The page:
In its July 2001 issue, Wired looked ahead to what it called the Energy Web, and discussed the opportunity for micropower:
The smarter energy network of the future, Electric Power Research Institute (EPRI) believes, will incorporate a diversified pool of resources located closer to the consumer, pumping out low- or zero-emissions power in backyards, driveways, downscaled local power stations, and even in automobiles, while giving electricity users the option to become energy vendors. The front end of this new system will be managed by third-party “virtual utilities,” which will bundle electricity, gas, Internet access, broadband entertainment, and other customized energy services. (This vision is reminiscent of Edison’s original ambition for the industry, which was not to sell lightbulbs, but to create a network of technologies and services that provided illumination.)
Now, the digital networks will be called upon to remake the grid in their own image. By embedding sensors, solid-state controllers, and intelligent agents throughout this new supply chain, the meter and the monthly bill will be swapped out for something more robust, adaptive, interconnected, and alive: a humming, real-time, interactive energy marketplace.
Swiss engineering giant ABB surprised the world in 1999 by announcing that it was off-loading the business of building nuclear plants to focus on renewables and distributed generation, an umbrella term for various smaller-scale methods for producing electricity closer to the consumer. Distributed generation isn’t a new idea – it was Edison’s first template for universal electrification, with neighborhood steam plants furnishing power and heat for 1-square-mile lighting districts. Seth Dunn of the Worldwatch Institute uses a more felicitous term for distributed generation: micropower.
Green resources such as photovoltaic arrays and wind turbines fall into the micropower category, as do reciprocating engines, fuel cells, Stirling engines, and gas-fired microturbines. Micropower is surging in world markets, both in industrialized countries and in regions with no electricity, where distributed generation offers rural communities and local entrepreneurs access to power without waiting for the costly grid extensions promised long ago by national utilities.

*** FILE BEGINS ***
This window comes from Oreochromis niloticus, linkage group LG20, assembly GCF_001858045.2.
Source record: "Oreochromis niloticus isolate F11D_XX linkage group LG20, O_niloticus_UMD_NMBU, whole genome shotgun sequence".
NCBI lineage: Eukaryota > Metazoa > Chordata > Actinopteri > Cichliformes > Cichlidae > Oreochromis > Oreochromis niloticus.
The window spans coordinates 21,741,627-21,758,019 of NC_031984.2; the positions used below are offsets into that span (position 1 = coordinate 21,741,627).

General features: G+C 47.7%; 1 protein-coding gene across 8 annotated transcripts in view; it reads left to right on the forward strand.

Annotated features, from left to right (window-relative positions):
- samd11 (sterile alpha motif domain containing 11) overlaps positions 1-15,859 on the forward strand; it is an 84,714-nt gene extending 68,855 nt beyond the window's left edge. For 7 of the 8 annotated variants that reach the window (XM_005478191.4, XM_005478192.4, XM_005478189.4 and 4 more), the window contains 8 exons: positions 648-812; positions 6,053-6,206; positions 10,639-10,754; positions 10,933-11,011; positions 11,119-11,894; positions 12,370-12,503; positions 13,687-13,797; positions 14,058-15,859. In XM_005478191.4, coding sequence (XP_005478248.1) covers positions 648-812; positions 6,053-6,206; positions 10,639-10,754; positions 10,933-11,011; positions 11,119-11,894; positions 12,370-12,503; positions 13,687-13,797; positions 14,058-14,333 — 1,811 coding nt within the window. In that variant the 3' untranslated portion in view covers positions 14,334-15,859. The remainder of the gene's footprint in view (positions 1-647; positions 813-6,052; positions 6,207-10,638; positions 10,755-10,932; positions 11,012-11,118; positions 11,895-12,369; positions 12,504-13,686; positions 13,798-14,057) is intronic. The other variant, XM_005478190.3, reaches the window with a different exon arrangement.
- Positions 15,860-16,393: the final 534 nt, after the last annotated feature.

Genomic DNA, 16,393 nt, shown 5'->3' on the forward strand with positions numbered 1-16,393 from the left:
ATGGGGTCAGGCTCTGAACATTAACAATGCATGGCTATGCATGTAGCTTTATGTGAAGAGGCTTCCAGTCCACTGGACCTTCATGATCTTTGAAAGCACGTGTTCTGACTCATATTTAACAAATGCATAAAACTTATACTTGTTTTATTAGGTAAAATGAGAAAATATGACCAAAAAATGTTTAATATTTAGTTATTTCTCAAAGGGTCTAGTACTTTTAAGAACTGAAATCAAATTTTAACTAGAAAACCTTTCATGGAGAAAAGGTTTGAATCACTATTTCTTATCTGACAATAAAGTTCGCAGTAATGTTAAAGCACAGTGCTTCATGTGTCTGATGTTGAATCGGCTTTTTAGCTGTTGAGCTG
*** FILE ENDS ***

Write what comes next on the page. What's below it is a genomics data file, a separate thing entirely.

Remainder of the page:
In many countries, where supplies of sunlight and wind are enormous and inexhaustible, the primary energy source for the poor is high-carbon biomass. These fuels – crop residues, scavenged wood and charcoal, and cattle dung – take significant tolls on the health of those who burn them, and add to the impact of first-world power profligacy in heating up the atmosphere. In India alone, indoor air pollution created by high-emission fuels causes half a million premature deaths a year.
In countries that already have access to electricity, micropower resources will provide ways to reduce carbon emissions, improve energy efficiency, and ease the strain on stressed grids by providing supplemental power during periods of peak use.
The micropower/cogen technology with the most commercial potential – and some of the greatest environmental benefits – is the fuel cell. Employing electrochemical combustion of hydrogen with oxygen, fuel cells are powered by gas, and will eventually be run by supplying hydrogen directly, producing stable streams of current and emitting only water vapor and heat. Unlike gas turbines, they are silent and require little maintenance. When hooked up to water electrolyzers – like fuel cells run in reverse – they can also store electricity as hydrogen, for energy that can be poured back into the system during times of high demand. When photovoltaic panels and gas turbines are networked with fuel cells, their efficiency and reliability soar.
Tomorrow: Energy (continued)
TECH TALK As India Develops+T